As delicious as it is, the sad truth is that dairy has long been regarded as not very healthy.
However, a study undertaken by the University of Dublin has revealed some shocking statistics about one of our favourite indulgences.
While the common perception is that eating foods high in saturated fats like cheese, cream and butter can increase your risk of developing high blood cholesterol – cheese, and other high fat dairy products might not be the culprits.
For the study, scientists took a sample of 1,500 people aged between 18 and 90 and measured the impact that consuming dairy products (and whether it was low fat or full fat options) had on markers of body fatness and health.
The findings concluded that those with a higher dairy intake on average (even high fat dairy products) have lower BMIs, lower percentage of body fat, lower waist size and lower blood pressure.
“What we saw was that in the high consumers [of cheese] they had a significantly higher intake of saturated fat than the non-consumers and the low consumers and yet there was no difference in their LDL Cholesterol levels,” said Emma Feeney, the lead researcher on the paper.
As if that wasn’t off enough, they also discovered that total cholesterol was “lower in the ‘Whole milk’ and ‘Butter and cream’ clusters than in the ‘Reduced milk and yogurt’ cluster”.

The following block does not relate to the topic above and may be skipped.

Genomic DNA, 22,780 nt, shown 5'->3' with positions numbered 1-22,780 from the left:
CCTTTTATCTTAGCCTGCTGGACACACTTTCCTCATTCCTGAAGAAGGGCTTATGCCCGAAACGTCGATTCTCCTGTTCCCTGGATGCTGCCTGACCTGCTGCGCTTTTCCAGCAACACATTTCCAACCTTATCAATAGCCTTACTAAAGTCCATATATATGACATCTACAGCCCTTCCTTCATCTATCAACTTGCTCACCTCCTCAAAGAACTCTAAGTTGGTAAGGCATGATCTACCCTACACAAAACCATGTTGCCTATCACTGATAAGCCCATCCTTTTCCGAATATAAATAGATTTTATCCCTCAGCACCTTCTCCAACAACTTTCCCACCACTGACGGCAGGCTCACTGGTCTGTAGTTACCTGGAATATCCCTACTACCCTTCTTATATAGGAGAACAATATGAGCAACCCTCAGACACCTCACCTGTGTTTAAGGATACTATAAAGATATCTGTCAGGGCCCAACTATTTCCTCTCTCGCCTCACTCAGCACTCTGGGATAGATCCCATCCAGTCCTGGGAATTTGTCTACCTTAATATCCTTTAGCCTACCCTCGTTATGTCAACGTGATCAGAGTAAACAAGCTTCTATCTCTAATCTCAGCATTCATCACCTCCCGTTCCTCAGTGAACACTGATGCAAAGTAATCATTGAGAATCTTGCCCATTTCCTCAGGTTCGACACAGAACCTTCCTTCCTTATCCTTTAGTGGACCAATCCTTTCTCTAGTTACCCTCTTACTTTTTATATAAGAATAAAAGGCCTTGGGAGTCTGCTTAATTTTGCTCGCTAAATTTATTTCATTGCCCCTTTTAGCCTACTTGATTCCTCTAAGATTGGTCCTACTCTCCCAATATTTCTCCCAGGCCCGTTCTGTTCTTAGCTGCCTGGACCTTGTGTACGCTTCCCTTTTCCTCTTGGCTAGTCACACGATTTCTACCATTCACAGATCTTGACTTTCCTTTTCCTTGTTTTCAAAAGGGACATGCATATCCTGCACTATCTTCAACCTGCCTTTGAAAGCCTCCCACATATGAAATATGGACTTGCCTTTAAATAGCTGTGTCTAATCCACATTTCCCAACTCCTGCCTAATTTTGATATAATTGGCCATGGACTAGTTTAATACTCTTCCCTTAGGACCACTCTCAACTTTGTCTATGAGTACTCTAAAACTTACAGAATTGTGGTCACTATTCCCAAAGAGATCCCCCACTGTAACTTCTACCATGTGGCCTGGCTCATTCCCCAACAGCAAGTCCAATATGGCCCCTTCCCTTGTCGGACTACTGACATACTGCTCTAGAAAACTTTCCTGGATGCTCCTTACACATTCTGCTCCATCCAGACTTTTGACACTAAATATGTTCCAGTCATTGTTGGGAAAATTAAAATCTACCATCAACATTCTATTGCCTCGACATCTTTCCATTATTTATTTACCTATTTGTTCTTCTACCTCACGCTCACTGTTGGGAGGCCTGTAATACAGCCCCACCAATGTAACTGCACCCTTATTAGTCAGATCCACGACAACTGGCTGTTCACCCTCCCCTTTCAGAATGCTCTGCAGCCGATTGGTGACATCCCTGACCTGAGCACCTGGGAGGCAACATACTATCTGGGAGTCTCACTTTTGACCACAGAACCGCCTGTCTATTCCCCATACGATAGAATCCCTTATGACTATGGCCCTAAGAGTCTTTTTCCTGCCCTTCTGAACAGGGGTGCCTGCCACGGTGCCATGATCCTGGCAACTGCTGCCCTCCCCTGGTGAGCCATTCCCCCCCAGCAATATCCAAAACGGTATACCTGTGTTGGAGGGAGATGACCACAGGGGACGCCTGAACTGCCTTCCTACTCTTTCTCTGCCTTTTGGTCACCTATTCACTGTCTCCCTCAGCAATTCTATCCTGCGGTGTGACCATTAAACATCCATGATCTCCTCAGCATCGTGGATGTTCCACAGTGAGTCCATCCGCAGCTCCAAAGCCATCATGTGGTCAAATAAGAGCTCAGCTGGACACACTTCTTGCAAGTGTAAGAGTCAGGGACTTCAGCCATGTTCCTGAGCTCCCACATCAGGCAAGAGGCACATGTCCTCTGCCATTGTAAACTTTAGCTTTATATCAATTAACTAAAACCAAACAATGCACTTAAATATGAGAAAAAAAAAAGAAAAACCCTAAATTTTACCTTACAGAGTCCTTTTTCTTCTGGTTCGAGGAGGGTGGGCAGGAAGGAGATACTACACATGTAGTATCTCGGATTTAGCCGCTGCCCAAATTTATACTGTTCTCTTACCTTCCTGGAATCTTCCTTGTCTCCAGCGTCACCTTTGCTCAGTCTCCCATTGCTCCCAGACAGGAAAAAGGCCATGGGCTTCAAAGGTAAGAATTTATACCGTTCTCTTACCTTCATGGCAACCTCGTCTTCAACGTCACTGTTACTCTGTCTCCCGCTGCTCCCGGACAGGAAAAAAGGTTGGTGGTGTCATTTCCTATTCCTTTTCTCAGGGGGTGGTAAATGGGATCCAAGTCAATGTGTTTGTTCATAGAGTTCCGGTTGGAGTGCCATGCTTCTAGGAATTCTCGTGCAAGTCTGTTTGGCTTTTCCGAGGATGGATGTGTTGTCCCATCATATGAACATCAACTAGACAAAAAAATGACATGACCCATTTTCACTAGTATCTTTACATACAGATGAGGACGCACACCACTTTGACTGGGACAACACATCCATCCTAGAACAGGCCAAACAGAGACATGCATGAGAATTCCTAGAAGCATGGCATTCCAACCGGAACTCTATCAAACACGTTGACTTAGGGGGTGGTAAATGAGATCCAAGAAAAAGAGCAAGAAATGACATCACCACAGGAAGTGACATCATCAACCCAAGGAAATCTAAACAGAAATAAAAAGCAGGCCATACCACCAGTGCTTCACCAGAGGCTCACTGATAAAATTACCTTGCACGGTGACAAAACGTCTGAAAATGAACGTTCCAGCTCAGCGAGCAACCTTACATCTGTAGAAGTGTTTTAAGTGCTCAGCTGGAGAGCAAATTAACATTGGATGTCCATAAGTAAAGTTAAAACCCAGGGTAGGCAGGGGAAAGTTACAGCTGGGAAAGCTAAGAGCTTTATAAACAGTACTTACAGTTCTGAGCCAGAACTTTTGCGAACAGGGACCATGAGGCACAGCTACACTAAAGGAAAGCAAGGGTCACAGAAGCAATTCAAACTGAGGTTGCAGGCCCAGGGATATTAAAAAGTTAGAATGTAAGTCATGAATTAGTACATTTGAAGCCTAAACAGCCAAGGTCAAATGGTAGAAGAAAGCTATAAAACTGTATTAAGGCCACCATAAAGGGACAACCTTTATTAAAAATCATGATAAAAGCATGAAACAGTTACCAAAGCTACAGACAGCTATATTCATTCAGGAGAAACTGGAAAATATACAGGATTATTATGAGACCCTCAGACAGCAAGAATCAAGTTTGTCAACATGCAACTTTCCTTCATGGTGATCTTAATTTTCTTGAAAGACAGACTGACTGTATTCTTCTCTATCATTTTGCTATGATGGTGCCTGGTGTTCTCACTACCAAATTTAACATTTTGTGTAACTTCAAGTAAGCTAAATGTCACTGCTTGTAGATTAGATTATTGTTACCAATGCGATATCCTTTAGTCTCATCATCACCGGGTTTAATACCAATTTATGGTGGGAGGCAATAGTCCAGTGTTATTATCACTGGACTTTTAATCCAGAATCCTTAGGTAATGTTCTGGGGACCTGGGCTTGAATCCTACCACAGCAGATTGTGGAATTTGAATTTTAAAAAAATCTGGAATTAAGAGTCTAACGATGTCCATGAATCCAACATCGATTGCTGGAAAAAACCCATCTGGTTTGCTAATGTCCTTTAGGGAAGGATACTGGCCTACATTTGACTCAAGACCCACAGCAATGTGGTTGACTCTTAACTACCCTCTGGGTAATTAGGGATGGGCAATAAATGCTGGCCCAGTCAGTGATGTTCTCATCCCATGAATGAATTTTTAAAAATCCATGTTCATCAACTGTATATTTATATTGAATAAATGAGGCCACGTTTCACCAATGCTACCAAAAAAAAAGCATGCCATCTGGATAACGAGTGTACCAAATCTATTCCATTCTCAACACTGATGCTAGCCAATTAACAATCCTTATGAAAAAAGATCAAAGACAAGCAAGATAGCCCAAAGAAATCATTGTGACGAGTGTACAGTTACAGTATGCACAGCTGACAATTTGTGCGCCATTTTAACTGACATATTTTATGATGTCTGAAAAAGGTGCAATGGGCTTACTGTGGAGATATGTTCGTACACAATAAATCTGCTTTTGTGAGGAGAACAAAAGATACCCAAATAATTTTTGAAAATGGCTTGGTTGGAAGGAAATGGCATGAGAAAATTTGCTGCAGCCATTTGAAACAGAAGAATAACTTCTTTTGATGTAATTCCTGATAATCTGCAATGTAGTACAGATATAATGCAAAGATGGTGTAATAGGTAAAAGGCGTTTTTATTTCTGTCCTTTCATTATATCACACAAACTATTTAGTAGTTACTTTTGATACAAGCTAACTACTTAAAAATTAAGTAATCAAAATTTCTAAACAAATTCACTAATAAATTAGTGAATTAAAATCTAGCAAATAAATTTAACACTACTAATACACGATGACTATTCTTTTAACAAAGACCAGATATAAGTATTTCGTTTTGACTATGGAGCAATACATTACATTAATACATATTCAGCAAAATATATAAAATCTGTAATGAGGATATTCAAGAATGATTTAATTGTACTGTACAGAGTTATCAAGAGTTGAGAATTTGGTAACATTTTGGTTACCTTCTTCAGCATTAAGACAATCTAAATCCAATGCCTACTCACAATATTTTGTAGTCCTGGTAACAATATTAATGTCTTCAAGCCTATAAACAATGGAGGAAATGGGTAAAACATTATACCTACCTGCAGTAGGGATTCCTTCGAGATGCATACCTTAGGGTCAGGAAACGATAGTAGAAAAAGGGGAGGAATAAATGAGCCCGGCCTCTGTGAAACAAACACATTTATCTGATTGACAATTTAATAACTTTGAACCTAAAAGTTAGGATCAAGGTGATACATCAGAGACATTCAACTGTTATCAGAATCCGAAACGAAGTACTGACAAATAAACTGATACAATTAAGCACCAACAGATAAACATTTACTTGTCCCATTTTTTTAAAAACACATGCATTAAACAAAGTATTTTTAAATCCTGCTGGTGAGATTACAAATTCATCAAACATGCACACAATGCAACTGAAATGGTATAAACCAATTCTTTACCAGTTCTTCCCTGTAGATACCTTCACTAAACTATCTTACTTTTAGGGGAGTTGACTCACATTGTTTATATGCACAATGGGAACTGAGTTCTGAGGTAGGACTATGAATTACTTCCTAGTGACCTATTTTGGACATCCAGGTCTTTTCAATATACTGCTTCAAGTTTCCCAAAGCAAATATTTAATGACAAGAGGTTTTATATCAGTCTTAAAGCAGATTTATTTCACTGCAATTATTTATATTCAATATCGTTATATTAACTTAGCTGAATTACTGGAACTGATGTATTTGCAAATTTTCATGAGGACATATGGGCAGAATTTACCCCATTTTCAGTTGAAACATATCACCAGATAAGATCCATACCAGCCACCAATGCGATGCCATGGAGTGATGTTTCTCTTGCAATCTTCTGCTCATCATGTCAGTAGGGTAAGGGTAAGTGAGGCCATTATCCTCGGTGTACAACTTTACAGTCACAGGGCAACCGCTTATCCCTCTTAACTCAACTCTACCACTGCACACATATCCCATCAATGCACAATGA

That means, in stark contrast to previous belief, that those who consumed low-fat dairy products such as low-fat milk and yogurt actually tended to have higher cholesterol.
And while correlation doesn’t equal causation – in that we might find other causes of higher cholesterol from those who consume low-fat dairy products – this recent research echoes that of other countries, which has found that the saturated fat from cheese does not adversely impact blood cholesterol profiles due to the unique set of nutrients it contains.
“We have to consider not just the nutrients themselves but also the matrix in which we are eating them in and what the overall dietary pattern is, so not just about the food then, but the pattern of other foods we eat with them as well,” said Feeney.
In other words, this isn’t a free pass for eating your weight in tasty cheese every day just yet.